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On Bob Dylan’s Nobel Prize

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The 2016 Nobel Peace Prize in Literature was awarded to American singer-songwriter Bob Dylan. The Swedish Academy gave Dylan the award “for having created new poetic expressions within the great American song tradition.”

While the decision was applauded by a few literary figures such as Stephen King and Salman Rushdie, it has sustained much criticism from others, who claim lyrics are not of the same stature as poems or novels.

While no one is arguing that Bob Dylan has not profoundly affected music and culture in America, many question whether or not Dylan’s work should be compared to Beckett, Hemingway, Faulkner, T.S. Eliot, just to name a few.

An American writer has not won since not 1983 when Toni Morrison was awarded the prize. Some who are part of the American literary community were further offended that perhaps lesser known, contemporary American authors were being overlooked for a pop culture artist.

In the century-long history of the Nobel Peace Prize for Literature, a musician has never been given this award. Since they have breached new ground, the Swedish Academy has tacitly asked the entire world to question what they think of when they think of literature.

Having an opinion on this situation is a tough road to navigate. On one hand, you don’t want literature to be pop music. You don’t want art to only have the function of making money, which is exactly how I would define most pop music. While Bob Dylan’s music certainly does not fall into the mindless music of the radio, I can see where the slippery slope begins.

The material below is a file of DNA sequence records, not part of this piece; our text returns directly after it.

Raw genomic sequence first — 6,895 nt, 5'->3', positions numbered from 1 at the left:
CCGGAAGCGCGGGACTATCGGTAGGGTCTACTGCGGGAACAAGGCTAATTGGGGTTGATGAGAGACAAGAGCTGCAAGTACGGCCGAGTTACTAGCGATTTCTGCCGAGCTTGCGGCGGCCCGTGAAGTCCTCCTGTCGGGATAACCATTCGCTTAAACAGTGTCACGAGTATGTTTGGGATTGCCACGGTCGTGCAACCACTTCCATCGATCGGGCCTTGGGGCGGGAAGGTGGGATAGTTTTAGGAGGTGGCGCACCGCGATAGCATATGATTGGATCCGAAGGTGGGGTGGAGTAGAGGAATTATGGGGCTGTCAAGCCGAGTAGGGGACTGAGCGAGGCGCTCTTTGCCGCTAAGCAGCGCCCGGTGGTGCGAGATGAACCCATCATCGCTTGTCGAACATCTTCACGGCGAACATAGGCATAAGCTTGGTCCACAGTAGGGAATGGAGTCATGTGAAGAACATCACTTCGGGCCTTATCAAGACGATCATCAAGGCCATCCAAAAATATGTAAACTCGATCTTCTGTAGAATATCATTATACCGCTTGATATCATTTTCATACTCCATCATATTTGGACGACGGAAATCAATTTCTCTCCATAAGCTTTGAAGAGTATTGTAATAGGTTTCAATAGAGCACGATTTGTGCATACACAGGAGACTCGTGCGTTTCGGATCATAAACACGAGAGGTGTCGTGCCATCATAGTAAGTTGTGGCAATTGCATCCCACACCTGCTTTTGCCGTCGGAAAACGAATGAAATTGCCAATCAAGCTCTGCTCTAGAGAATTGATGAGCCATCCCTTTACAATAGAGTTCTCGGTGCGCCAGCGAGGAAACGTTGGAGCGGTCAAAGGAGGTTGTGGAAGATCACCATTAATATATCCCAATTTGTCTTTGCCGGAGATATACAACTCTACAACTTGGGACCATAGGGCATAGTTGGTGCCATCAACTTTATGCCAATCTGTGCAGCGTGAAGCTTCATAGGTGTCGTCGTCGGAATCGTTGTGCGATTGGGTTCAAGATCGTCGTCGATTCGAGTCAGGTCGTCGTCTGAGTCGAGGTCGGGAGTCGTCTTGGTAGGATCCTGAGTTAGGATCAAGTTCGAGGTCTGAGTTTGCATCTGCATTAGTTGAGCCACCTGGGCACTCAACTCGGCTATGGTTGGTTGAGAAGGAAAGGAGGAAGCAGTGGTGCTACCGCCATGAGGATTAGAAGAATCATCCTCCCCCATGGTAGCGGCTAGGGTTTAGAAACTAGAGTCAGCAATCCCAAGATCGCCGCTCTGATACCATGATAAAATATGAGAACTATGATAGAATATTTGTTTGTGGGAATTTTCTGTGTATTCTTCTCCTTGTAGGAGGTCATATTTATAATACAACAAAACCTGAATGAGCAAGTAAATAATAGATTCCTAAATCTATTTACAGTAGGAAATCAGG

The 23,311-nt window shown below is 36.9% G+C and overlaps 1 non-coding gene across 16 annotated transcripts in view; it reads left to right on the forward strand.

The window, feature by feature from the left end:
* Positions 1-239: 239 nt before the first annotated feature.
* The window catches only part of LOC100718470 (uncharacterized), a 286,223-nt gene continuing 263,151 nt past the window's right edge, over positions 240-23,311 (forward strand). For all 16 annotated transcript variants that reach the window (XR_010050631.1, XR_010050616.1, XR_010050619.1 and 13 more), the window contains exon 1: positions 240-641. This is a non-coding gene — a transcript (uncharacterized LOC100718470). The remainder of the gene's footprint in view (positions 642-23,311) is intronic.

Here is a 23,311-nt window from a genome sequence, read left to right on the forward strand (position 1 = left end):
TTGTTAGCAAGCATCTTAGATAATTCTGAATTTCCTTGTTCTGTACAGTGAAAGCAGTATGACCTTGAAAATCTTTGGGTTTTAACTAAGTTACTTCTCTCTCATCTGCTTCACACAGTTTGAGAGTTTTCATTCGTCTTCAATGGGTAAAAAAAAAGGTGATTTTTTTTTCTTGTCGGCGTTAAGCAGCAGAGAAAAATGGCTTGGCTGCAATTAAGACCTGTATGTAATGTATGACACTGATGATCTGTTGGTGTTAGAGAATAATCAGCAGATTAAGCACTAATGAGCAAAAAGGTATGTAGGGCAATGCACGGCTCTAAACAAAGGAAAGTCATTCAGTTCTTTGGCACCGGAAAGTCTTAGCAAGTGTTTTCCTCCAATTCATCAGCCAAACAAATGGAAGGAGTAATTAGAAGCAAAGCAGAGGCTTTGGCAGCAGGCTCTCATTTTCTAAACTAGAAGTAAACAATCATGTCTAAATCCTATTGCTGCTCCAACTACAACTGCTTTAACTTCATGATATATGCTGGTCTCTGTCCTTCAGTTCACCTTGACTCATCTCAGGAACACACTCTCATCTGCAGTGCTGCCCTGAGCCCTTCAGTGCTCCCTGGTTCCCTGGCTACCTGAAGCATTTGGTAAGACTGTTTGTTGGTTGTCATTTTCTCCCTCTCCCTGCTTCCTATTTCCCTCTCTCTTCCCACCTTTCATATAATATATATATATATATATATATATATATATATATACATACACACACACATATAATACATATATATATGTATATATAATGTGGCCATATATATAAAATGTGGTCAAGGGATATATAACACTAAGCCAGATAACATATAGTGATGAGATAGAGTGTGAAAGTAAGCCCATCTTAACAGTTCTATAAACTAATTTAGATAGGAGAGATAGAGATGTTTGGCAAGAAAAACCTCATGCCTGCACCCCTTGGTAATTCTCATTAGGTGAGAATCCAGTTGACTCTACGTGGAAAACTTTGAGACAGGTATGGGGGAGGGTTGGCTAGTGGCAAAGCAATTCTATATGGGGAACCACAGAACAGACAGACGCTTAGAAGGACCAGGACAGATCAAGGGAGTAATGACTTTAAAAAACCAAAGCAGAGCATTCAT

But on the other hand, let’s not forget where literature and where poetry started. In the beginning, we told stories aloud. No one is arguing that Homer is not an important figure in literature. Even up until the medieval ages, someone’s job was to be a bard, walking from town to town singing and telling stories. Singing and songwriting is undoubtedly part of literature’s history, so since when is it not worthy of being recognized as a part of literature?

Much of the discussion surrounding Dylan’s award has been split between these two views. British novelist Salman Rushdie quite eloquently tweeted, “From Orpheus to Faiz, song & poetry have been closely linked. Dylan is the brilliant inheritor of the bardic tradition. Great choice.” Whereas American writer Gary Shteyngart’s tweet read, “I totally get the Nobel committee. Reading books is hard.”

So having an opinion about the award is again a tricky road. While the tweets have been chuckle-worthy, I out-right guffawed at the Swedish Committee’s reaction to Bob Dylan’s silence.

Dylan is notoriously known for being a bit reclusive, but after it was announced who the award was being given to, there was silence on the Bob Dylan home front. The committee was calling, and Bob Dylan was not picking up. He did not confirm his acceptance of the award until a week after it had been announced.

A member of the academy called Dylan’s silence “impolite and arrogant.” The Swedish Academy gave Dylan a gift, they can’t just turn around and shame him for not appreciating it.

We all collectively believe in the prestige of this award. Bob Dylan threatens that presitge. There’s this idea that if Bob Dylan wins the Nobel Prize, then literature loses its value. Honestly, that’s completely ludicrous. Literature is not affected by who wins what award. Those who write literature are generally not writing to win awards.

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